Chad vs. The World: Widening My Tunnel Vision

TAGS: Westside vs. the World, forgiveness, mental health, depression, suicide, elitefts.com, chad aichs, rehab, injury prevention, recovery, powerlifting

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In Part 1 of this series, I wrote about how I enjoyed the documentary Westside Vs. The World and went on to write about my respect for Louie and Westside Barbell. I talked about loving the extreme intensity of this sport and pushing my own limits. This was the world I lived in for so many years, although I think we could have done it better.

The point I want to make is that I have seen it, done it, and been through it. I climbed to the top of Mt. Everest and I’m lucky enough I survived to come back down. I live for the sport of powerlifting, and that is why I am still around it. I never stopped training even when I had to back way off to get myself better.


RECENT: Chad vs. The World: An Old Soul


Ah, to see what the human body can do if we get it right.

My goals are less about my own numbers these days. Instead, they are more about teaching lifters to be able to keep pushing the boundaries of what we think is possible while maintaining the best physical and mental health they can.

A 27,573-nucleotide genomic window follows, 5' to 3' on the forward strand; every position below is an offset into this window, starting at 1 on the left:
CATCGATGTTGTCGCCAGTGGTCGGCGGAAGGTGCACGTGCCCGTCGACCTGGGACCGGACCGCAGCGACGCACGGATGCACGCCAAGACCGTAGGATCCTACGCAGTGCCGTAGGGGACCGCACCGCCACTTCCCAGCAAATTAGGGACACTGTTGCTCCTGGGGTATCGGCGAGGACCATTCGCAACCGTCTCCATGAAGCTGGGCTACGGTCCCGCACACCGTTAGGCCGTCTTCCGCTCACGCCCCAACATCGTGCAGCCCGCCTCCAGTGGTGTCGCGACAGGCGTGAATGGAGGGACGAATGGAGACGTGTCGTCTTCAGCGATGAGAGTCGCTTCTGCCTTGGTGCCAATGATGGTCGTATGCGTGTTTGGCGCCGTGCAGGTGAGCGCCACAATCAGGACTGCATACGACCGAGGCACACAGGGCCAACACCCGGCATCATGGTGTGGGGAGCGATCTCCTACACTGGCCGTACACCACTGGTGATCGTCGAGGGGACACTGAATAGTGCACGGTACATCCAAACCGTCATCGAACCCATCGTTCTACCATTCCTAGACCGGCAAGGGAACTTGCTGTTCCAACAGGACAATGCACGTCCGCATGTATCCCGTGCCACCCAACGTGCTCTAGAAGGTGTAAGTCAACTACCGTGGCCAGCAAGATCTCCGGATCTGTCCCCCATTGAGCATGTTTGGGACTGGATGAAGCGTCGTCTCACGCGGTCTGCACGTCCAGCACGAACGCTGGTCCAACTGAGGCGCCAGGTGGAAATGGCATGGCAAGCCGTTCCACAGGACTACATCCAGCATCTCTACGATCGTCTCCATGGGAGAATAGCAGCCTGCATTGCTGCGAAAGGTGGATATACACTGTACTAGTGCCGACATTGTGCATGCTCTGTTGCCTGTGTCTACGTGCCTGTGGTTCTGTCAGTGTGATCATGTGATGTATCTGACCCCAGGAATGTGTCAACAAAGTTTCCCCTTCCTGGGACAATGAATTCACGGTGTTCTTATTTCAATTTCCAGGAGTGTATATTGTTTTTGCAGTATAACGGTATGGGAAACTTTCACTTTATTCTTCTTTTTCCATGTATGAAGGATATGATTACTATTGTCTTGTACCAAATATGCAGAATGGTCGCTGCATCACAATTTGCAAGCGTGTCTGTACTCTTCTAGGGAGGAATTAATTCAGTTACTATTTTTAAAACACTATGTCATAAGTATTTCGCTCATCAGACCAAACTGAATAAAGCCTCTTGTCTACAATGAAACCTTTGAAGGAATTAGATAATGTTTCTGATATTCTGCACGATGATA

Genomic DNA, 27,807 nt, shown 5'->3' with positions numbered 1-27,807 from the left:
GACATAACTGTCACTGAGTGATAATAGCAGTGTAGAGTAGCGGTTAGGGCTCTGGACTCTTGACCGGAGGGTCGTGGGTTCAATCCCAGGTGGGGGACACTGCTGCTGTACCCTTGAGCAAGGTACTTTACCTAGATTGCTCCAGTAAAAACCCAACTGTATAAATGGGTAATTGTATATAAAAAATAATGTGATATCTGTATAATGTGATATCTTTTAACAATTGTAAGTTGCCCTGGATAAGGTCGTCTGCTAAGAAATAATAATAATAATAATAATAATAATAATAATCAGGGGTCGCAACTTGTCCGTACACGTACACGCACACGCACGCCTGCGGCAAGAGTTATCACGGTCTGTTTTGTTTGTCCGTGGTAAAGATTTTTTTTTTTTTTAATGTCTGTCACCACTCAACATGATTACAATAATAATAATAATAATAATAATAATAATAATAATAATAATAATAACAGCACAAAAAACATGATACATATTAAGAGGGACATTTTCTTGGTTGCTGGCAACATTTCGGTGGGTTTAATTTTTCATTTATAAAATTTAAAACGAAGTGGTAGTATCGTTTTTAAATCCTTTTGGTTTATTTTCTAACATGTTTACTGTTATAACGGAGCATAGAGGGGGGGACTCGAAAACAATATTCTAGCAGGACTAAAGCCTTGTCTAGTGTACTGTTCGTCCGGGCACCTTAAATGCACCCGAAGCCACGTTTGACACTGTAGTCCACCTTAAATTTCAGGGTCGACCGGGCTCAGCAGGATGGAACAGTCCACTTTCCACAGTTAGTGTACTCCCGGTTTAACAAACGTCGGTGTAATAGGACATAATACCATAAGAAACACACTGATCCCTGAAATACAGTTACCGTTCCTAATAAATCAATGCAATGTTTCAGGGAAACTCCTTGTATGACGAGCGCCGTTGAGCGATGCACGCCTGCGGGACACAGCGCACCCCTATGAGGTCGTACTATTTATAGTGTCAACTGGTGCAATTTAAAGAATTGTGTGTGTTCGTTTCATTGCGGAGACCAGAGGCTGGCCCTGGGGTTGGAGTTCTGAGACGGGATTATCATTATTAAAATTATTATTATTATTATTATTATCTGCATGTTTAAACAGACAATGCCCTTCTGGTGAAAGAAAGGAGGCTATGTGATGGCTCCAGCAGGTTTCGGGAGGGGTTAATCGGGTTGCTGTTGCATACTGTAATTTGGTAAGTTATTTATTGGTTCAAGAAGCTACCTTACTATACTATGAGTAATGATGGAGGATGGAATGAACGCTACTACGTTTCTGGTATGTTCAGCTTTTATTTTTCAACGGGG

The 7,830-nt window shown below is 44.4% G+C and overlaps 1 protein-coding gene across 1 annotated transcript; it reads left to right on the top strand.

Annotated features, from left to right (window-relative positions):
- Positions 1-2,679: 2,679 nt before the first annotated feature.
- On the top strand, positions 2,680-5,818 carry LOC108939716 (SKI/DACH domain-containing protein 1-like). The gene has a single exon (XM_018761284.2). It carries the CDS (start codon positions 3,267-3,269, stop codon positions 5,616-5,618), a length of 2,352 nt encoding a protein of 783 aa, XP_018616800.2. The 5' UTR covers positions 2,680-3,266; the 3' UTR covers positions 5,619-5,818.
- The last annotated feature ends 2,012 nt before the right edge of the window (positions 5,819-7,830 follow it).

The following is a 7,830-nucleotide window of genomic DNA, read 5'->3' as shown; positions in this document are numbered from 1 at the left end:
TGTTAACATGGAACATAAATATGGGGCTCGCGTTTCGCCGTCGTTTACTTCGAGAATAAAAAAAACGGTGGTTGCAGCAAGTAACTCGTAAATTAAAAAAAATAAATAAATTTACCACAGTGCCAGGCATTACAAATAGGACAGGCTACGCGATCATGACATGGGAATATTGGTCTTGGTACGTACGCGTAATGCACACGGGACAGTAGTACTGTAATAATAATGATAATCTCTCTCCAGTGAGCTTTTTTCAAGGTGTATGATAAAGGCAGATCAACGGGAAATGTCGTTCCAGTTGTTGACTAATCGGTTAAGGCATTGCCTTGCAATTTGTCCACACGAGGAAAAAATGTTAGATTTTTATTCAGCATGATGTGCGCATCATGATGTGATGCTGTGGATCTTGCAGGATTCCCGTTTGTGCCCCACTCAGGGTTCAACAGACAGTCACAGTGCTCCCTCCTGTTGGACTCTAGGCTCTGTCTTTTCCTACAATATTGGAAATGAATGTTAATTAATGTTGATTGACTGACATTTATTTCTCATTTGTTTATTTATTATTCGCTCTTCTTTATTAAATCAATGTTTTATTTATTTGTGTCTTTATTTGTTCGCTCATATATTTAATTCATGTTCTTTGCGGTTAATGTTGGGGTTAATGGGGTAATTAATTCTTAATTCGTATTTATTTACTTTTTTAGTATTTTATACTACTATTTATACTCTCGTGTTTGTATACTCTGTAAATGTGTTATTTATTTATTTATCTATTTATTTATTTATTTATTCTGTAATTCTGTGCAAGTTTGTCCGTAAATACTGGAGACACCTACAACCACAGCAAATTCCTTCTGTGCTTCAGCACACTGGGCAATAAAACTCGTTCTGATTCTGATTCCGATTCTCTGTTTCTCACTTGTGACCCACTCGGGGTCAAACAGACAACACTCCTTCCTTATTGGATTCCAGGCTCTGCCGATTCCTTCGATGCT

To this day, I continue to learn and look to my past for the things I did wrong as well as the things I did well. This is a very difficult thing for it forces me to understand the pain I have caused and the things I missed. It is difficult to recognize and admit that I caused stress and pain in the lives of people I care about. It is difficult to realize how the things I missed under the pretense of sacrifice affected the people I love.

I am antisocial and was able to hide many things, but at the same time, everyone knew something was not right. Few people knew about my suicidal stuff until I wrote about it afterward, but still, they saw the ups and downs. It's hard to miss when someone refuses to speak for fear they would burst out in tears. They saw how I could be amped and happy or depressed as all hell.

When I began writing about my issues, I really had to deal with people knowing the full extent of it. Talking with my mom after I found out she read some of this stuff was one of the most difficult things I have done in my life. I thought about all the time I missed with my nieces and nephews because I was so exhausted or depressed.

This was my fault because I let my sleep get so out of hand from overtraining. I had to think about all the relationships I messed up because I was exhausted or depressed and my thought patterns were just not right at all. It would be so easy to just write this stuff off saying and believe that it is what I had to do to make it to the top. It is tough to look back with a clear open mind to see from a different perspective. It is with a clear open mind that I was able to see I did it wrong and to understand so many other lifters took the same path or are taking the same path.